13.5

#### Using Rules to Simplify Expressions Rule Statement Example Results: (Addition) Identity a+0=a 3/4+3/2-6/4 3/4 Inverse a+(-a)=0 5+(1-6) 0 Commutative a+b=b+a -4+5/2+4 5/2 Associative (a+b)+c=a+(b+c) (5+-6)+6 5 Definition of Subtraction a-b=a+(-b) 4-(-6) 10 (Multiplication) Identity a*1 = a (4-8/4)*(3-2) 2 Inverse a*(1/a)=1 8*6*(1/6) 8 Commutative a*b=b*a 5*9*(1/5) 9 Associative (a*b)*c=a*(b*c) (3*4/5)*5 12 Definition of Division a/b=a*(1/b) 5*9/5 9 (Connects Them) Distributive c*(a+b)=c*a+c*b 12(3/4+5/12) 14

Did you get these results when you evaluated these expressions?   These rules allow us to simply expressions with variables just as easily as we evaluated these expressions.  To illustrate this, go ahead and use these basic rules to simplify the following expressions.

 Example Results: 3/4+6*x/2-3*x 5+(x-6*x)*(1/x) -4*x+5*x^2/2+4*x (5*x^2+-6*x)+6*x 4*x-(-6*x) (4*x-2)*(3*x+1-3*x) 8*x*(6+x)*(1/(6+x)) 5*x^3*9*(1/(5*x^3)) (3*x*4/5)*5 5*x^3*9/(5*x^3) 12(3*x/4+5*x/12)

Check out the results of simplifying these expressions that containing variables using (at least) the rule that it appears with.

 Rule Example Results: (Addition) Identity 3/4+6*x/2-3*x 3/4 Inverse 5+(x-6*x)*(1/x) 0 Commutative -4*x+5*x^2/2+4*x 5*x^2/2 Associative (5*x^2+-6*x)+6*x 5*x^2 Definition of Subtraction 4*x-(-6*x) 10*x (Multiplication) Identity (4*x-2)*(3*x+1-3*x) 4*x-2 Inverse 8*x*(6+x)*(1/(6+x)) 8*x Commutative 5*x^3*9*(1/(5*x^3)) 9 Associative (3*x*4/5)*5 12*x Definition of Division 5*x^3*9/(5*x^3) 9 Distributive 12(3*x/4+5*x/12) 14*x

13.6

#### Deriving Other Rules (a+b)^2=a^2+2*a*b+b^2   or equivalently   (a+b)2=a2+2*a*b+b2 Sum-Squared Rule

One nice feature of mathematics comes from the fact that if you cannot remember a formula (like this expansion formula), you can often remember related formulas and derive the forgotten one.  The 11 basic rules presented above form the foundation upon which we derive most of the other algebra rules.  Let us use them to derive (prove) the above sum-squared rule.

 Rule Reason (a+b)^2= (a+b)*(a+b)= Definition of exponent (a+b)*a+(a+b)*b= Distributive rule (from left) a*a+b*a+(a+b)*b= Distributive rule on left multiplication a*a+b*a+a*b+b*b= Distributive rule on right multiplication a*a+a*b+a*b+b*b= Commutative rule on second term a*a+2*a*b +b*b= Associative rule on two middle terms a^2+2*a*b +b^2 Definition of exponent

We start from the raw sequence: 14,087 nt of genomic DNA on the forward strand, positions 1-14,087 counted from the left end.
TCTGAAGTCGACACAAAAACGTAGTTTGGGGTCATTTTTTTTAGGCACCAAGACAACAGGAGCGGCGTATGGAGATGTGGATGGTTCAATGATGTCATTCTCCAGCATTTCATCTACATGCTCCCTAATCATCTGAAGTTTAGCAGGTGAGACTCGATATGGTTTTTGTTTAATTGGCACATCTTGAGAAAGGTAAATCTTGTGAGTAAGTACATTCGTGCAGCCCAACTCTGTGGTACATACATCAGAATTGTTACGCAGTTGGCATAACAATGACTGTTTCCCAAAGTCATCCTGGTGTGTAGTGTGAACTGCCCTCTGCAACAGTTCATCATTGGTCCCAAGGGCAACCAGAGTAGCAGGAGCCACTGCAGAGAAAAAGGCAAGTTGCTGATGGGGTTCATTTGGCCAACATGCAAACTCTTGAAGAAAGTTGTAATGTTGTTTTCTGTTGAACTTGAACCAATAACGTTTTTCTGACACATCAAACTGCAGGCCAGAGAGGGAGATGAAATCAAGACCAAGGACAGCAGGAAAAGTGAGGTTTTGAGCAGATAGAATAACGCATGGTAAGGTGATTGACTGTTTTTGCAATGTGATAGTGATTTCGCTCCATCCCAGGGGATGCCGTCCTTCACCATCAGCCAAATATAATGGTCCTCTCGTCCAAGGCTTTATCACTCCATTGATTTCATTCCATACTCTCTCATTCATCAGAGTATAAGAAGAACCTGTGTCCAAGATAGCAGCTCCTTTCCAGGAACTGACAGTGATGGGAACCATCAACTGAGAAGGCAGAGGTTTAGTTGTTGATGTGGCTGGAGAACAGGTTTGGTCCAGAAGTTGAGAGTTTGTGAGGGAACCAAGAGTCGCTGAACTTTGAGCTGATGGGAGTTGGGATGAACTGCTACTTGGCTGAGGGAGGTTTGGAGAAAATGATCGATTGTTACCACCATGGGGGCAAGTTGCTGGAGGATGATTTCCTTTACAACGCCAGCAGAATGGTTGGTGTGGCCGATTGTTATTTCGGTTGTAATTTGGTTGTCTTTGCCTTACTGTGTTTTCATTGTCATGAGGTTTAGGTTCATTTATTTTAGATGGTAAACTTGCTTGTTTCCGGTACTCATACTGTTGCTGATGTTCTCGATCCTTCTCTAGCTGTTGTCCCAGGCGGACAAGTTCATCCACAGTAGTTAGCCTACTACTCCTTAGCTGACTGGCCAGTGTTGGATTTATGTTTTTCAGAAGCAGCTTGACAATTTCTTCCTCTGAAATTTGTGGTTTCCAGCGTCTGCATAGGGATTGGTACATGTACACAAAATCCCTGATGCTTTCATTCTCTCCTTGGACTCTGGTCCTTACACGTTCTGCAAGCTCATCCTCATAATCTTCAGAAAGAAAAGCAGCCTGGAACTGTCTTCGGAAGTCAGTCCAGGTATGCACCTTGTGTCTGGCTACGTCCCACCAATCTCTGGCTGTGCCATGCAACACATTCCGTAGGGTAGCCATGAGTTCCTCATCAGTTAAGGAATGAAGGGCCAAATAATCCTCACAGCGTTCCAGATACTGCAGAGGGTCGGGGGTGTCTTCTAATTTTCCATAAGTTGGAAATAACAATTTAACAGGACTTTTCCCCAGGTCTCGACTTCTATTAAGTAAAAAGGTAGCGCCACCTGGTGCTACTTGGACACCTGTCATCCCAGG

13.7

#### Rules for Factoring Rule Example Result: (a+b)2=a2+2*a*b+b2 (5+x)^2 (a-b)2=a2-2*a*b+b2 (1-x)^2 a2-b2=(a+b)*(a-b) 1-x^2 (a*x+b)(c*x+d)=a*c*x2+(a*d+b*c)*x+b*d (2*x-3)*(5*x+4)

The last rule generalizes the factoring of a quadratic expression.  We often use it in reverse where we have the expression on the right of the equal sign and then determine the left side of the equation.  These techniques (usually covered in a second year algebra course) take some practice, but are helpful in simplifying fractions of expressions like the last added example.  The website http://icm.mcs.kent.edu/research/facdemo.html allows you to enter a polynomial and get factors, if they exist.  Try entering 10*x^2-7*x-12 and see what you get.

Did you get the following results for the above table of examples?

 Example Results: (5+x)^2 25+5*x+x^2 (1-x)^2 1-2*x+x^2 1-x^2 (1+x)(1-x) (2*x-3)*(5*x+4) 10*x^2-7*x-12 (10*x^2-7*x-12)/ (2*x-3) (5*x+4)

http://www-math.mit.edu/18.013A/tools/tools04.html  (Visual blocks to represent factors)

13.8

#### Rules for Fractions Rule Example Result: (a/b)*b=a ((x+7)/4)*4 a/b+c/d=(a*d+c*b)/b*d x/2+y/6 a/b-c/d=(a*d-c*b)/b*d 1/3-2/A (a/b)*(c/d)=(a*c)/(b*d) (((x-5)^2)/5)*(5/(x-5)) (a/b)/(c/d)=(a/b)*(d/c) (4/c)/(c/2) (a/b)^n  = a^n / b^n (x/3)^n

Discussion of fraction rules can be found at

13.9

#### Rules for Exponents Rule Example Simplify: ax*ay=ax+y (2+y)5(2+y)-4 (ax)y=ax*y ((2 (1/x+1))2*x (a*b)x=ax*bx (1+x)3 * (2/(1+x))3 ax/ay=ax-y z5/z3 a-x=1/ax (2+y)4*(1/(2+y) 3) (a/b)x = ax/bx (1-x2)3/(1-x)3

13.10

#### Activities and Explorations Activities:

 Interactive Review of Some Algebra Rules   College Algebra Online Tutorial   Find Factors of Some Polynomials http://icm.mcs.kent.edu/research/facdemo.html

Explorations:

 Algebra As a Language   Review Fraction Rules http://library.thinkquest.org/20991/textonly/alg/frac.html

Exercises:

 Do Related Problems In Your Textbook

Copyright © 2004  Dr. Ranel E. Erickson